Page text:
School activities such as cake and bake sales contradict healthy eating messages, a report by the Jamie Oliver Food Foundation has claimed. 

The research, called A Report on the Food Education Learning Landscape, found 85% of primary and 86% of secondary school teachers said their school fundraising activities included bake sales.

“We must stop giving our kids contradictory messages,” said Oliver in his foreword to the study. “If we want healthy children, we need to make all schools a healthy zone.”

The report also noted concern over the food available at schools with cakes, cookies, doughnuts and pizza among those frequently offered, as well as their use as rewards.

“Unhealthy foods, like sweets, chocolate and cakes, are commonly used as part of school reward, celebration and fundraising activities. This contradicts pupils’ food education and parental opinion,” the report stated.

“At secondary level, most pupils reported there were few, if any, posters and information about healthy eating beyond their food technology classroom, although they did report frequent adverts for cake sales as part of fundraising.”

Reaction from the industry, and Twitter, has been mixed, with many slamming the TV chef for his views and citing recipes such as Jamie’s ultimate chocolate cake and desserts sold in his restaurant chains.

Others claimed bake sales were fun activities, which encouraged children to raise money for charity and learn new skills in the process.

Mark Bennett, owner of Patisserie Mark Bennett, disagreed with the chef-turned-campaigner. “Our industry is being hampered by people like him, we have to suffer the consequences of what they say. Everything in moderation is my motto: if you only ate cake you would have health issues, just like eating too much of anything else.”

Vhari Russell, founder of The Food Marketing Expert, said bake sales were a key part of fundraising activities and shouldn’t be removed lightly. Instead, more needed to be done to educate children and parents on how to make healthier treats to sell.

“As a mum of three daughters, I have attended many a cake sale and baked for them too. I would suggest Jamie attacking the cake sale is a tricky one. The cake sales are normally once a term and are a key fundraiser for many schools which are having their budgets slashed, and these sales generate money that is much needed,” she said.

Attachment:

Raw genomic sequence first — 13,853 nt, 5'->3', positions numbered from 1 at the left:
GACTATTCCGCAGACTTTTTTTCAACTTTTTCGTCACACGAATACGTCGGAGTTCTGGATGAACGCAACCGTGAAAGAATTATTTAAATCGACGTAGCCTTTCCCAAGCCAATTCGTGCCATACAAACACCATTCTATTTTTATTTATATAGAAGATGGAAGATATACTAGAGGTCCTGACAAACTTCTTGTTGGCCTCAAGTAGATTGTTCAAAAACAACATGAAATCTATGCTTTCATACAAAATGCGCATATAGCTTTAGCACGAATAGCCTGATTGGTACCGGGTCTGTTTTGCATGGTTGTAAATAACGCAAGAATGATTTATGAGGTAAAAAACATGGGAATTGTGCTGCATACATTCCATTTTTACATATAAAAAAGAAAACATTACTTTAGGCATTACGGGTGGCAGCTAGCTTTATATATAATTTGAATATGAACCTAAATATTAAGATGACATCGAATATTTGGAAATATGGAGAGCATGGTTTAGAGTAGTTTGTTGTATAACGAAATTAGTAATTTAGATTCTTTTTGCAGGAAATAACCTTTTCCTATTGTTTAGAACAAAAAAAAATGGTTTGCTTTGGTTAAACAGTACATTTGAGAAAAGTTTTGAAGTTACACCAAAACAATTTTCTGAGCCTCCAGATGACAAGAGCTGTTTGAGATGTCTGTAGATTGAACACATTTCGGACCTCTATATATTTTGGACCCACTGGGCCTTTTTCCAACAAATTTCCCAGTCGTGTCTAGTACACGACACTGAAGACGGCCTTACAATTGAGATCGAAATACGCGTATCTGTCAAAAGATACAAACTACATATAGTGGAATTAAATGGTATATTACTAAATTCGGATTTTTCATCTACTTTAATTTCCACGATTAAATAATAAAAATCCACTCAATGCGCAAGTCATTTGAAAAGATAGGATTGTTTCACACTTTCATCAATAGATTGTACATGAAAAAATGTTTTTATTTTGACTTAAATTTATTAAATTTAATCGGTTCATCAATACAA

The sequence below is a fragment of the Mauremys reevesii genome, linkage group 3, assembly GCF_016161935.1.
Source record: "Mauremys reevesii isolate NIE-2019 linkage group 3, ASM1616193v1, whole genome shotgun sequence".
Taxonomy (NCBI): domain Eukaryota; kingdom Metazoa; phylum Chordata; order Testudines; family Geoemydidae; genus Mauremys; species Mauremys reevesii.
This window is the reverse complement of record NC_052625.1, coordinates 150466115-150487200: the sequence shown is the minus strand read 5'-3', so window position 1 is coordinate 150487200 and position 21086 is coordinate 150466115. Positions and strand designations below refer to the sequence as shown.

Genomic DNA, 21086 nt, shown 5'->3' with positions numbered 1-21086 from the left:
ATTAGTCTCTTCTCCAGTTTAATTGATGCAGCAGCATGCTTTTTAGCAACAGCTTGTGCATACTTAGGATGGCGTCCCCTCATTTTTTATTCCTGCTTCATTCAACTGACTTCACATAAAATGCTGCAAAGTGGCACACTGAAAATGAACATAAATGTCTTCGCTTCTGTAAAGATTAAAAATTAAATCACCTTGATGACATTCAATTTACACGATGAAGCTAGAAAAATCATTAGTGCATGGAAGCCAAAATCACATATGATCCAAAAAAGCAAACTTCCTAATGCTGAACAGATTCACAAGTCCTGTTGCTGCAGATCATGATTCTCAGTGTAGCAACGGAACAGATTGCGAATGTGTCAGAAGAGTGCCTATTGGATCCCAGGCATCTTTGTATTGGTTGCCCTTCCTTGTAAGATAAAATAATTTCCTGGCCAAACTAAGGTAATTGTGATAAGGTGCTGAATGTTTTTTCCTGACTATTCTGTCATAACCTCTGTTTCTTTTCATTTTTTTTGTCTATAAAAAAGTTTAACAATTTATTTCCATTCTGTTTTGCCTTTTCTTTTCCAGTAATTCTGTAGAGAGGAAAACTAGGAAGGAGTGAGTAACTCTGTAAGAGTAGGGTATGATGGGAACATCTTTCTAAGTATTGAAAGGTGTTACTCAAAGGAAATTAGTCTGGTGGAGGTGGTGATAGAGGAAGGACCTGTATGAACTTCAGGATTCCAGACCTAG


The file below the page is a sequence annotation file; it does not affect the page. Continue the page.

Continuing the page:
“The key opportunity is to educate kids about cakes and bakes and how you can reduce the sugar and still deliver great flavour. Cooking needs to be taught back in primary schools where we can really start changing habits for the better.”

Others applauded Oliver for starting a debate. Tom Herbert, operations director at Hobbs House Bakery, said: "It’s unglamorous work, like the national equivalent of a strict parent at a party saying ’that’s enough now’. But if you love your children, then an anything goes approach to food and cake is not very loving."

But rather than cutting out cake entirely, he suggested moderation. "Treats as treats are surely okay, but perhaps schools that adopt a once a term policy have a stronger starting position," he added.

The report was commissioned by the AKO Foundation, with research undertaken by the British Nutrition Foundation, Food Teachers Centre and the University of Sheffield.

Alongside the concerns on cake sales, the report highlighted a stark difference between schools doing a good job at delivering strong food education and others struggling with a lack of time and resources. There were also ‘alarming’ concerns about the unhealthy food environment at secondary schools, compromising pupils’ ability to make healthy choices, and a clear demand from pupils, teachers and parents for healthier options.

To help resolve these, the report made four key recommendations:

  • Schools should be healthy food zones
  • More support should be given to the school workforce
  • Improvements in food education qualifications and resources are needed
  • Stronger reporting and evaluation needs to be in place